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Crowds and Community at Core of Apple Fest

The 40th Annual Ithaca Apple Harvest Festival reaches new crowd heights over apple-filled weekend event.

Attendees at Apple Fest enjoy walking around the closed-off streets of Downtown Ithaca and seeing the different craft and food vendors. (Photo by Jillian Bleier/Ithaca Week)

Family-owned Littletree Orchard has been at every Apple Fest since the first one in 1982. Amara Steinkraus has been managing her family orchard’s booth for about 13 years.

“It’s a great way to celebrate before the change of the seasons,” Steinkraus said. “We all kind of feel the crisp in the air, we know the winter is coming, so you know, kind of just to celebrate and have a nice time outside.”

Amara Steinkraus at her family orchard’s booth at Apple Fest. (Photo by Jillian Bleier/Ithaca Week)

Apple Harvest Festival, better known as Apple Fest, held Sept. 30 – Oct. 2, attracts thousands of visitors to Ithaca and strengthens the sense of community in the area.

Past to Present

The first Apple Fest focused on showcasing local farmers. What started as a one-day festival eventually extended to two days and now spans three days and five blocks downtown and on The Commons.

Apple Fest currently has approximately 200 total vendors, now including local craft and food vendors, as well as musical entertainment.

Gary Ferguson, executive director of the Downtown Ithaca Alliance (DIA), said that despite closing down in 2020 for the pandemic, the 2021 festival drew in the largest crowd yet at around 75,000 people.

Ferguson said the 2022 attendance is not finalized at this time, but numbers have already exceeded the 2021 attendance.

Crowds enjoying the beautiful weather and exploring the variety of food vendors at Apple Fest. (Photo by Jillian Bleier/Ithaca Week)

“Last year was actually the best year ever,” he said. “I think it was probably the first big event the community had coming out of the pandemic, so people were very excited about coming up.”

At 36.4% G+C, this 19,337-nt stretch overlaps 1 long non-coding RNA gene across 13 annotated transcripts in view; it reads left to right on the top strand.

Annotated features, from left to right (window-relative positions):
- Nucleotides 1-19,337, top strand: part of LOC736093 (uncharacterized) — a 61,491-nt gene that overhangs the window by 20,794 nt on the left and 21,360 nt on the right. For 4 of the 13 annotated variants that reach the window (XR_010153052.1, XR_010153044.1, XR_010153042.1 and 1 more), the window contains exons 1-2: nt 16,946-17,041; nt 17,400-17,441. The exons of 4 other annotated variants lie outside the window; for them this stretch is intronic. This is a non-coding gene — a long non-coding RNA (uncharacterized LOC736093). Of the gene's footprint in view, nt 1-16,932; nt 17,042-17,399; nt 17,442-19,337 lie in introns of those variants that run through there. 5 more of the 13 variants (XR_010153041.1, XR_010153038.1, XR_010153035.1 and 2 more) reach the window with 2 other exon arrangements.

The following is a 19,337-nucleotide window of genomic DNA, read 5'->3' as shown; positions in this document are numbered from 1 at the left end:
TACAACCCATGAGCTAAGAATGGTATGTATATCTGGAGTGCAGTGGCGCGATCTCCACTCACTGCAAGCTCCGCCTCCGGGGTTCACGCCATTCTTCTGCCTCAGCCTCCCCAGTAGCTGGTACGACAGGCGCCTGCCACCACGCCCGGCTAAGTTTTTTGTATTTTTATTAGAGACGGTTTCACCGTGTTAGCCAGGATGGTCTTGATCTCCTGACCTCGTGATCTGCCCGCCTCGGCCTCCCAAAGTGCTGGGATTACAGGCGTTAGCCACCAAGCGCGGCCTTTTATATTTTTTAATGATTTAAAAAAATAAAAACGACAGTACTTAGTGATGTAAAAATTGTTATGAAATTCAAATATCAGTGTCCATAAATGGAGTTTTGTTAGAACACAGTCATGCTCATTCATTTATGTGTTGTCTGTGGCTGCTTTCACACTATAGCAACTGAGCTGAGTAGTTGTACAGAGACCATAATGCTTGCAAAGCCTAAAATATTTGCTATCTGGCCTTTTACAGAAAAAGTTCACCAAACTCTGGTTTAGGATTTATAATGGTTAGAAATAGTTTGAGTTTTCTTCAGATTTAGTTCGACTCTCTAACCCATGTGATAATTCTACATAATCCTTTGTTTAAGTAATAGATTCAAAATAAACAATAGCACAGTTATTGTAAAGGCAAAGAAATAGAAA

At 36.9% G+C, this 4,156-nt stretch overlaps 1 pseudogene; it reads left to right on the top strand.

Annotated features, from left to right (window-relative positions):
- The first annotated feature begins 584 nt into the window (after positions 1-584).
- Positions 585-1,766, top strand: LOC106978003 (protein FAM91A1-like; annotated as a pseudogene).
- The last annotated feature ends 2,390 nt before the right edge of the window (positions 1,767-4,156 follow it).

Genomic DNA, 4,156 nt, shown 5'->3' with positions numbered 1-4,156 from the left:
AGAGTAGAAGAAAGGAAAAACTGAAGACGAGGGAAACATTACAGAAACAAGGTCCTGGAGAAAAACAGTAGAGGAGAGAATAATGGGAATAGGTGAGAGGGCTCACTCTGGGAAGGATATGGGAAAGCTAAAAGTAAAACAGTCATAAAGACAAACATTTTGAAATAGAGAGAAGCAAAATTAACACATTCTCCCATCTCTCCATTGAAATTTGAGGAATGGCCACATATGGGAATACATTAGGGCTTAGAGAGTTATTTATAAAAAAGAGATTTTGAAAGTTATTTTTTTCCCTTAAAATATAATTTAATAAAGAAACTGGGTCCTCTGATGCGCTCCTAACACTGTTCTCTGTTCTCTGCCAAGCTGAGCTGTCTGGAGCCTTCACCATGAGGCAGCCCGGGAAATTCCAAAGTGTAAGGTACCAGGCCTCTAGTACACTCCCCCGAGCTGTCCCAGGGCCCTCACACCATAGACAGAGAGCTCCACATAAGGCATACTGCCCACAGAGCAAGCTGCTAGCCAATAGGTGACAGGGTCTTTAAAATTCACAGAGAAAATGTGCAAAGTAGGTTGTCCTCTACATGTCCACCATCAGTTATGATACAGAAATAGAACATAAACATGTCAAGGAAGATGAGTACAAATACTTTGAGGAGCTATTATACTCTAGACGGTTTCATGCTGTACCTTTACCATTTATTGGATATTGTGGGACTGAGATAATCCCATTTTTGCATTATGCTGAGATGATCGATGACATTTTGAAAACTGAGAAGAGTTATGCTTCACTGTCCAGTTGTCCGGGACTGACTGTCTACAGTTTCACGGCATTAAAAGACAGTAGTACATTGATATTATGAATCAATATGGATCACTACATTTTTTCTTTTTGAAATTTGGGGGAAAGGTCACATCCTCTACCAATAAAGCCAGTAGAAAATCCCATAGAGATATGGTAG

Scott Rougeau, special events director of the DIA, said one of the biggest challenges running an event of this scale is public safety.

Current safety measures include an ambulance and security/police staff on site.

“This event, as long as people keep showing up to it and we prove that we can do things safely and appropriately, you know I think the sky’s the limit,” Rougeau said.

Post-pandemic Tourism in Ithaca

Tourism, like many other industries, is still recovering from the COVID-19 pandemic.

Nick Helmholdt, principal planner and tourism program director of Tompkins County, said he thinks that tourism in Ithaca is strong right now despite the rough patches that the pandemic brought.

“[Festivals] are, I think, great ways to expose people to what we have to offer in our community, and give them a taste of what the different stores and businesses that operate here can share,” he said.

In a study conducted for Ithaca and Tompkins County, leisure was the number one reason for visits to the area with college being a close second. (Photo from Visitor Profile Report 2019 Ithaca and Tompkins County)

Rougeau said he thinks the traffic from this event benefits the DIA, the greater community and participating vendors.

“It’s a great avenue to highlight our region,” he said.

Community, Community, Community!

Michael Fambro, owner of Jazz House designs and first-time Apple Fest vendor, grew up in Ithaca. Her father inspired her two-year-old business selling clay earrings influenced by jazz music.

Fambro said she thinks Ithaca has a funky spirit and a different kind of people.

“Ithaca is untouched in terms of community, and I’ve lived in some places that have similar vibes … they like the diversity of humans and they celebrate that diversity, but Ithaca is untouched when it comes to just supporting the arts and loving individual creativity,” she said.

Michael Fambro poses at her booth at Apple Fest. Ithaca Festival, this past summer, was Fambro’s first time being a vendor. (Photo by Jillian Bleier/Ithaca Week)

Apple Fest continues to bring in people from outside Ithaca. Terri Buono, second-time visitor from Elmira Heights, NY, said she enjoys walking around the festival.

“It’s nice to see all the different nationalities of people here that Ithaca always draws in … Ithaca is just like a whole other world sometimes and I love that about it,” she said.

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